A strike by civil service staff later this month could cause disruption in agriculture, benefit payments, the road network, courts and the economy, the trade union Nipsa has said.
Civil servants are due to take part in a full-day strike on July 26 over a below-inflation 1.25% pay offer and objections to certain terms and conditions, with further industrial action to follow.
Nipsa deputy general secretary Carmel Gates, in an interview with the News Letter, outlined the wide range of public services likely to face disruption as she stressed that the strike is a “last resort”.
The union is calling for local political parties to exert pressure to have negotiations reopened. But DUP MP Sammy Wilson, former Northern Ireland finance minister, said there may be little prospect of the union’s pay demands being met.
“You’ve got to remember that any administration, whether it’s Westminster, ministers or the Assembly, will work within the context of the bloc grant,” he said.
“There is no easy way of meeting one demand without having to take money away from some other demand. The bloc grant is fixed.”
But Ms Gates said angry workers are determined to press ahead with the strike action that could disrupt a host of public services.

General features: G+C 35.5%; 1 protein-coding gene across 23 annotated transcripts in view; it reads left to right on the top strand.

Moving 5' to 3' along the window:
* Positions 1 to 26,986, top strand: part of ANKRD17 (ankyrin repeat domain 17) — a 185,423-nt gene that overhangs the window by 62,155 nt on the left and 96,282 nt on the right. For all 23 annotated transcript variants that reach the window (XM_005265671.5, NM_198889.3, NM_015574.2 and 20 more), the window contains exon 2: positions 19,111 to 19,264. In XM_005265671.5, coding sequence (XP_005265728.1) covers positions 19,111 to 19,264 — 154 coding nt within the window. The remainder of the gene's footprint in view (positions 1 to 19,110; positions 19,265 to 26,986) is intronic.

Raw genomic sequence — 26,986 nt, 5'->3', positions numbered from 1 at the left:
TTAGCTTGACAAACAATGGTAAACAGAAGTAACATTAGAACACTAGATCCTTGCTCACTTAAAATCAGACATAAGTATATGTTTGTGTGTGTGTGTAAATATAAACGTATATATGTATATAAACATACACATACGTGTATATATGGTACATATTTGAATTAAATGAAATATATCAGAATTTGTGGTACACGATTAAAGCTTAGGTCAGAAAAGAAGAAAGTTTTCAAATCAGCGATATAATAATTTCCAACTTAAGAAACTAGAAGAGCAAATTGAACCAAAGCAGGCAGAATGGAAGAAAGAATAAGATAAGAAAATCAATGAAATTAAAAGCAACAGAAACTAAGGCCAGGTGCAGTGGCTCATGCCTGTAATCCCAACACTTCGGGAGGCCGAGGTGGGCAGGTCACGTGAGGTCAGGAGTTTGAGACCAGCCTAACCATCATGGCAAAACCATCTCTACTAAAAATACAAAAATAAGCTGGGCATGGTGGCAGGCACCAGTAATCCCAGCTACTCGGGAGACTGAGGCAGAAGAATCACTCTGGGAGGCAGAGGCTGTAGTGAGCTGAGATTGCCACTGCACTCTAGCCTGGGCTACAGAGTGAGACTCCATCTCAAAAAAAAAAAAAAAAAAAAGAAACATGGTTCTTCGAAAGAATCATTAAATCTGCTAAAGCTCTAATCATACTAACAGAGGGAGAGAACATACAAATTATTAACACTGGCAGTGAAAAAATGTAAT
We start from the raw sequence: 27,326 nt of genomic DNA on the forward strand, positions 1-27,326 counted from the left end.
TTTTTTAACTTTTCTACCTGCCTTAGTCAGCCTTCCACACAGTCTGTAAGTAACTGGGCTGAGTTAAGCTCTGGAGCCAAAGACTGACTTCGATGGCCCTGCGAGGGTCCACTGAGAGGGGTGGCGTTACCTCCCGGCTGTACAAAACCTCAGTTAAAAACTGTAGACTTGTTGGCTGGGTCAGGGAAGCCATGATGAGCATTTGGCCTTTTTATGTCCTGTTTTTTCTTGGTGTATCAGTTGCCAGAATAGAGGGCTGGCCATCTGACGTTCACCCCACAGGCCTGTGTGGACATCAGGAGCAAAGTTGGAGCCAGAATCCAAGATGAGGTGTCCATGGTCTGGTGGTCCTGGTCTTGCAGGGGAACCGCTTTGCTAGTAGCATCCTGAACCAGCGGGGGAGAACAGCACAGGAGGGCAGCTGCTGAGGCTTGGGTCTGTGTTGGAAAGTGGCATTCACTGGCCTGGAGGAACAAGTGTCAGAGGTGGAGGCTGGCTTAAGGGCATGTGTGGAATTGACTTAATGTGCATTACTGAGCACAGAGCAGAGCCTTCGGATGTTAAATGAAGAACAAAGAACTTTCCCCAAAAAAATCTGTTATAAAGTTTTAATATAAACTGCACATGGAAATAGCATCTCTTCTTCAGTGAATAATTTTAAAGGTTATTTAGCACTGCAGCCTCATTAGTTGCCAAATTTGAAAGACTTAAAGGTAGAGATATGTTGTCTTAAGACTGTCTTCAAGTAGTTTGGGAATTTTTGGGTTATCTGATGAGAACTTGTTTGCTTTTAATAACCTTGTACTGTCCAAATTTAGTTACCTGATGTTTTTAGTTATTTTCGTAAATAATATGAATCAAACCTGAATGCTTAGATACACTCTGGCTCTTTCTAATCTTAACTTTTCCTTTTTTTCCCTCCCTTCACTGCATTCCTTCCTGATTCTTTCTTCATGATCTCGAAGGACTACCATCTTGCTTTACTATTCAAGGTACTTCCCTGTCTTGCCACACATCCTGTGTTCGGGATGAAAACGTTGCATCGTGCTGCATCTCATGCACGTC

“Strike action is always a last resort but the fact that 68.5% voted in favour shows the depth of our anger,” she said.
“There will be disruption and it’s not our intention to hurt the public but that will be a by-product. If you bring government out then it’s going to hurt and that’s inevitable. Obviously if civil servants are on strike there will be an impact there.
“At the Department of Agriculture we represent all of the administrative staff but we also represent vets, other animal testers and so on. In the Department of Communities we represent the staff who pay benefits.
“In the Department of Justice we represent the staff who organise the courts. In the Department for the Economy we represent the people who run the tribunal service. The insolvency service is also in that department.
“In the Department for Infrastructure we have staff responsible for the roads service, lighting and all of those sort of things. All of the infrastructure that we sort of take for granted, there’s a civil servant somewhere ensuring that everything runs smoothly.”
She added: “We’re very clear that this full-day strike action is just the beginning.”
But East Antrim MP Mr Wilson said: “We have to be realistic. There is a fixed amount of money available and there are massive demands at present – we can see the demands that schools are making. There are other competing demands on the budget as well.”
The Department of Finance said on Friday that its pay offer is fair in light of the “challenging financial environment”.